U.S. Secretary of State Rex Tillerson. Photo: Flickr


I can breathe a sign of relief; it didn’t happen!

My biggest fear about last week’s fly-by-night visit to Mexico City by U.S. Secretary of State Rex Tillerson was that he’d announce the replacement of Ambassador Roberta Jacobson. That didn’t happen and that’s very good news. That, of course, should be a warning to ambitious fellows who want the post.

Tillerson’s Mexico visit while on a Latin American tour was significant because, unlike “El Trumpo,” the U.S. secretary of State is well liked in Mexico and definitely welcome by all authorities. I couldn’t even imagine the possibility of a state visit by U.S. President Donald J. Trump.

Just think about the massive protest that would no doubt gather millions of so-called Mexican pimps, rapists, criminals, drug offenders — in my eyes and to my knowledge, all decent persons – who have come to truly hate The Donald. For Mexicans, he’s the most despicable human being that U.S. voters could have elected for president. But then, it was the “deplorables” who got him to where he’s at and, we should remember, the popular majority did not vote for him.

Now, with this off of my chest, let’s get back to the meaning of Tillerson’s visit last Thursday and Friday, and the political damage anyone related to Trump does in Mexico.

Two issues arose after Tillerson’s visit, and both have caused collateral damage here in Mexico. One was the stance of Mexican Foreign Relations Secretary Luis Videgaray – who definitely continues to be a most unpopular figure – and the second, Tillerson’s view of potential Russian interference in the upcoming Mexican presidential elections.

First, let’s review how the visit affected Secretary Videgaray: Definitely Luis continues to be Mexican President Enrique Peña Nieto’s handpicked protégée. The president has kept him in the cabinet against – to use a fashionable phrase – fire and fury. Mexicans at large just can’t forget that Videgaray was the  Treasury secretary who invited  Trump to visit Peña Nieto after his election victory in what was to become  the beginning of the demise of the current administration on Aug. 31, 2017.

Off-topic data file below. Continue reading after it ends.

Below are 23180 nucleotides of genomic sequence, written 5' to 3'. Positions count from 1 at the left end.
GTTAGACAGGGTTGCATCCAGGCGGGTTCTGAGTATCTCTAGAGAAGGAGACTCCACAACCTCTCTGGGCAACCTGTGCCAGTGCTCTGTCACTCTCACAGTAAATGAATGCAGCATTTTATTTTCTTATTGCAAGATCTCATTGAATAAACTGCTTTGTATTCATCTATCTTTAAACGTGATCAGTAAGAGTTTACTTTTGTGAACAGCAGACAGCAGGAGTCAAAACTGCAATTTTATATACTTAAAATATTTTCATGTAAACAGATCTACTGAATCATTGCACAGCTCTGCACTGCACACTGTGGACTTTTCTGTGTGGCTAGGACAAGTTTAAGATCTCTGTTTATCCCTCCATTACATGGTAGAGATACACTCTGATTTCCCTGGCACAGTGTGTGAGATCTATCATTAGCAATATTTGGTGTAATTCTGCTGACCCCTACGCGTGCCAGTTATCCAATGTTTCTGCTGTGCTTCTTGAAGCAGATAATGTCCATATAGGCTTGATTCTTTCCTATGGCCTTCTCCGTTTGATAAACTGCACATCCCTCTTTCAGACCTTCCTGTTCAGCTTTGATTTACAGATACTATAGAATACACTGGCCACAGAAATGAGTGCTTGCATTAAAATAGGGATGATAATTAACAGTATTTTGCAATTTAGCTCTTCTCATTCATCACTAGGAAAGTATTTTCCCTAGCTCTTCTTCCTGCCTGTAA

Definitely, Videgaray continues to be the talk of the town in Mexico as he is not just Peña Nieto’s failed “dauphine” for president, but is also being compared to Miguel Miramón, who died at the hands of a firing squad next to “Emperor” Maximilian of Hapsburg in Queretaro back in 1867.

Certainly, times have changed  and comparing Videgaray to “traitor” Miramón is totally unfair. Nevertheless, the comparison is there and, for the meantime, Videgaray had best enjoy his 15 minutes of fame because his name turns to mud when Peña Nieto steps down at midnight next Nov. 30.

It must be admitted, however, that Videgaray has kept his cool for over a year, dealing quietly with the Trump administration. And he has done a good job in keeping a low profile by not taking on the collision course with such an intransigent and irascible individual as Trump has proven to be.

Now, let’s consider the issue of alleged Russian interference in the Mexican elections, which raised more than one eyebrow in Mexico, not just because it is possible, but because Russia – and Fidel Castro’s Cuba – were major players in the 1968 communist student rebellion that finally led to a very gory repression by then-President Gustavo Díaz Ordaz.

When asked at a press conference about potential Russian interference in Mexico, Tillerson just made a brief, but meaty comment on the issue: “You asked about Russian interference in Mexican elections,” he replied. “All I could say to you is we know that Russia has fingerprints in a number of elections around the world. We hear this from our European counterparts as well. My advice – to Mexico – would be: Pay attention. Pay attention to what’s happening.”

These words were immediately interpreted not as a piece of advice – as Tillerson claimed they were intended – but as a direct order to keep the Russian “octopus” – as many a columnist has called Putin’s government – from branching out into Mexico, again.

In any case, the good news about Tillerson’s quick jaunt to Mexico City is that, in the end, he will not remove Ambassador Jacobson, a gesture that seems to put an end of hopeful Larry Rubin’s ambitions of toppling her.

One last comment about that visit: Canada’s Minister of Foreign Affairs Chrystia Freeland joined both Tillerson and Videgaray in what turned out to be a trilateral gathering, underscoring a crucial diplomatic point that, no matter what happens, our three nations are territorially linked, forever.

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